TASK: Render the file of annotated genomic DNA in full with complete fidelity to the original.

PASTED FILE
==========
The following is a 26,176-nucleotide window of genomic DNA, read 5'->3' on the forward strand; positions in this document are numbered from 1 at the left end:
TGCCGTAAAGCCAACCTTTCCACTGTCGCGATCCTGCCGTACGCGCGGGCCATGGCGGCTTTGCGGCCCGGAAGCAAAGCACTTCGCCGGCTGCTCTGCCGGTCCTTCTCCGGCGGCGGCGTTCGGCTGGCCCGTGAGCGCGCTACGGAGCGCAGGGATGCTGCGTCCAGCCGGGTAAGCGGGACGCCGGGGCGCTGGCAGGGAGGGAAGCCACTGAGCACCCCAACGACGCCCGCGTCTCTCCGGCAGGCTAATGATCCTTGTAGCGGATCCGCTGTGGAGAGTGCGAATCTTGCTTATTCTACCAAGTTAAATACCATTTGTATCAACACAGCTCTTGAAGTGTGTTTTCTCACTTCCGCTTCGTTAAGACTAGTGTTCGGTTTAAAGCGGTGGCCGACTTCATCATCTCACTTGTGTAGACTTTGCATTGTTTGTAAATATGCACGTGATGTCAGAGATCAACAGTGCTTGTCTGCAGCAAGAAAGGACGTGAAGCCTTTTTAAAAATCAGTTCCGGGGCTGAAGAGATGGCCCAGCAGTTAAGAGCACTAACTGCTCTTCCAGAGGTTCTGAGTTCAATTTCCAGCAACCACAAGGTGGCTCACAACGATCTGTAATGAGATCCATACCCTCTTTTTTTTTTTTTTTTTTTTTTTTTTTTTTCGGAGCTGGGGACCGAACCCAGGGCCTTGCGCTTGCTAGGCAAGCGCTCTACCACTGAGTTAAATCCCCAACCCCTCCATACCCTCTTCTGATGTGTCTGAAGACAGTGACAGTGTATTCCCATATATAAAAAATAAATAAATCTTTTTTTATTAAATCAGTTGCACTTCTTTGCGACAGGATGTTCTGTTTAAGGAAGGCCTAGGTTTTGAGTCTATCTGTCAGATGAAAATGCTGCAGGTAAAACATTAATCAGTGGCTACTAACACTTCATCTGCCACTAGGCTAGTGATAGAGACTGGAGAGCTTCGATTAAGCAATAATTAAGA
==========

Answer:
The following is a 26,176-nucleotide window of genomic DNA, read 5'->3' on the forward strand; positions in this document are numbered from 1 at the left end:
TGCCGTAAAGCCAACCTTTCCACTGTCGCGATCCTGCCGTACGCGCGGGCCATGGCGGCTTTGCGGCCCGGAAGCAAAGCACTTCGCCGGCTGCTCTGCCGGTCCTTCTCCGGCGGCGGCGTTCGGCTGGCCCGTGAGCGCGCTACGGAGCGCAGGGATGCTGCGTCCAGCCGGGTAAGCGGGACGCCGGGGCGCTGGCAGGGAGGGAAGCCACTGAGCACCCCAACGACGCCCGCGTCTCTCCGGCAGGCTAATGATCCTTGTAGCGGATCCGCTGTGGAGAGTGCGAATCTTGCTTATTCTACCAAGTTAAATACCATTTGTATCAACACAGCTCTTGAAGTGTGTTTTCTCACTTCCGCTTCGTTAAGACTAGTGTTCGGTTTAAAGCGGTGGCCGACTTCATCATCTCACTTGTGTAGACTTTGCATTGTTTGTAAATATGCACGTGATGTCAGAGATCAACAGTGCTTGTCTGCAGCAAGAAAGGACGTGAAGCCTTTTTAAAAATCAGTTCCGGGGCTGAAGAGATGGCCCAGCAGTTAAGAGCACTAACTGCTCTTCCAGAGGTTCTGAGTTCAATTTCCAGCAACCACAAGGTGGCTCACAACGATCTGTAATGAGATCCATACCCTCTTTTTTTTTTTTTTTTTTTTTTTTTTTTTTCGGAGCTGGGGACCGAACCCAGGGCCTTGCGCTTGCTAGGCAAGCGCTCTACCACTGAGTTAAATCCCCAACCCCTCCATACCCTCTTCTGATGTGTCTGAAGACAGTGACAGTGTATTCCCATATATAAAAAATAAATAAATCTTTTTTTATTAAATCAGTTGCACTTCTTTGCGACAGGATGTTCTGTTTAAGGAAGGCCTAGGTTTTGAGTCTATCTGTCAGATGAAAATGCTGCAGGTAAAACATTAATCAGTGGCTACTAACACTTCATCTGCCACTAGGCTAGTGATAGAGACTGGAGAGCTTCGATTAAGCAATAATTAAGA